The original Dead Space is a classic survival-horror experience, thanks to its gratuitous use of guts, gore, and highly disturbing imagery. The 2008 game doesn’t hold back on the punches, and this is all part of the draw for its proponents — the stranger and scarier the visuals, the better. And in the new remake, which will be released on Jan. 27, developer Motive Studio has added some accessibility options that keep the bite of the original game while broadening the appeal.
Dead Space starts off with a content warning: “Dead Space contains graphic violence, including explicit depictions of dismemberment, impalement, blood, gore, vomit, and death. Gameplay and cinematic scenes depict numerous traumatic events and portray harmful behaviors associated with mental health. Topics include self-harm and suicidal ideations, death of colleagues and relatives, claustrophobia, psychosis, visual/auditory delusions, and obsessive behaviours.”
This is, in and of itself, a pretty good content warning! Compare and contrast to The Medium, a 2021 horror game, which opens with a brief trigger warning: “The Medium was designed and developed by a diverse team of various beliefs, political views, and ideologies. It touches upon highly sensitive subjects with the intent of treating them seriously. Despite this, some players may find certain scenes and themes triggering.”
This is well-meaning, but essentially useless — the equivalent of an allergy warning on a food product that says it was prepared by a diverse team of chefs. Cool, I guess. But that doesn’t actually tell me whether the product is safe to consume.
Motive and publisher Electronic Arts go even deeper than that initial, specific warning, with an in-game toggle that shows content warnings before various scenes. In the infamous moment where Isaac hears a dull thud, thud, thud in the distance, you may rightfully assume it’s a nasty beastie, only to approach and find a poor Ishimura employee slamming their face into the window. If you turn on the accessibility toggle, you will see a warning that says, “The upcoming section contains depictions of self-inflicted death.”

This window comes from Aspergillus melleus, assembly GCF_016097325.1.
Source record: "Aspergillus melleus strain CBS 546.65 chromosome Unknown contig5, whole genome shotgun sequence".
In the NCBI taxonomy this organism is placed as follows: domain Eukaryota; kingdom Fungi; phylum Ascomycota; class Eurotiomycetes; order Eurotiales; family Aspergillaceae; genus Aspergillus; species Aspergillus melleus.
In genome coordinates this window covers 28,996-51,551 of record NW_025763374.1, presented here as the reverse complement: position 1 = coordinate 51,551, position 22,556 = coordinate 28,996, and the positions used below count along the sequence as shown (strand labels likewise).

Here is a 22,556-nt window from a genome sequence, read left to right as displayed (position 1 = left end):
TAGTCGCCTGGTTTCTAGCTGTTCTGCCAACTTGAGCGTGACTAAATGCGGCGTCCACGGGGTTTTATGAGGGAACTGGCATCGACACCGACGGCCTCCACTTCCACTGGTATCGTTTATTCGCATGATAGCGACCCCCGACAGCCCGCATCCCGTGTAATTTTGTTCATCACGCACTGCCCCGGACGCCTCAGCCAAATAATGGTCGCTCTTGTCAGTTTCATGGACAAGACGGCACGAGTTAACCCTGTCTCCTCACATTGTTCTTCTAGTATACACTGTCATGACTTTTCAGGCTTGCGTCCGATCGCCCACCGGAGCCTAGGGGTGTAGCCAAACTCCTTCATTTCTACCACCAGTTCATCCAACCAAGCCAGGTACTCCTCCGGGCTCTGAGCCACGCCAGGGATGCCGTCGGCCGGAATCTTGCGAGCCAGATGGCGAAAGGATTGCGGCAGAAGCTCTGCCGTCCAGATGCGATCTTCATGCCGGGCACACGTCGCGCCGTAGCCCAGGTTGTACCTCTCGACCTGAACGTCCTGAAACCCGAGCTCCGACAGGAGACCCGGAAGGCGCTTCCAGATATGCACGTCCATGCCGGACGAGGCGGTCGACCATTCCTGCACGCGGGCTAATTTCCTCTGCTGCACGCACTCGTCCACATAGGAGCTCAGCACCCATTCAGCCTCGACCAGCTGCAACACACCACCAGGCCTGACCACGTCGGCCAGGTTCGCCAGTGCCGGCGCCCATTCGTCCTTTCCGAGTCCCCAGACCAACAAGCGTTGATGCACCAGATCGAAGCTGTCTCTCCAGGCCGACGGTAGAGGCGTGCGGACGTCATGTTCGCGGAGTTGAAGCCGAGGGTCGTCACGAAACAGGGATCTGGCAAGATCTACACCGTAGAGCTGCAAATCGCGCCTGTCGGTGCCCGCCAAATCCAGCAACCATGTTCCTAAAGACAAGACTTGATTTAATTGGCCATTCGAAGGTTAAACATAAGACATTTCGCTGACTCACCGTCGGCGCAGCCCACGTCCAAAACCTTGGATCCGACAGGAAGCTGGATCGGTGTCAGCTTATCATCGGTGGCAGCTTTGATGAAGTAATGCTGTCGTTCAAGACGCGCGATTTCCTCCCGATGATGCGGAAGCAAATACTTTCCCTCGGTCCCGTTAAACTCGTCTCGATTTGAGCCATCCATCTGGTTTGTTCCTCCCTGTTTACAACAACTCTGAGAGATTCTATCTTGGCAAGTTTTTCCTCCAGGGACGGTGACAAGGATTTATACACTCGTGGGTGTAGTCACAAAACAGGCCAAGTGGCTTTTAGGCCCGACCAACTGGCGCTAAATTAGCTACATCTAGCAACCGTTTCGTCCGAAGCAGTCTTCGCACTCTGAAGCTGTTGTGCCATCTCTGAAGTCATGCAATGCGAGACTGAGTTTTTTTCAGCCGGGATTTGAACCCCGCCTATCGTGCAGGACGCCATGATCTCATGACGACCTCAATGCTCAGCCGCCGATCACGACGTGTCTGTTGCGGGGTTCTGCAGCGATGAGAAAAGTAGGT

Furthermore, a second toggle exists to “hide disturbing scenes.” This will blur out these scenes (although the audio is not affected). It also blacks out Isaac Clarke’s death animations, which can be truly graphic and gruesome. While some fans delight in the horror of seeing Isaac pulled limb from limb or brutally decapitated, others might find that a bit too spicy for their tastes.
Electronic Arts has an external site that catalogs the system and even includes a chapter-by-chapter breakdown of each in-game warning and the content it covers. Some of the warnings are for things as obvious as suicide or amputation, whereas others are for more specific triggers, like medical malpractice or needles.
These options are entirely optional, and it’s possible that most players won’t even look for these toggles — for them, the murder, mayhem, and discomfort are all part of the fun. But Dead Space is a fantastic game absolutely dripping with tension, atmosphere, and mystery apart from the gory aspects. Now, more players will be able to explore the Ishimura and help Isaac escape; I haven’t seen this before in a game of this scope and scale. And that’s great.
How to turn on content warnings in the Dead Space remake
In the pause menu, head to Settings, and then Accessibility. The fourth and fifth options relate to content and warnings. Toggle “Show Content Warning” for the in-game warnings to appear in the top right of your screen, and “Hide Disturbing Scenes” to place a window that hides the game’s most graphic content. Both of these options are disabled by default, and they can be turned on at any point throughout a playthrough.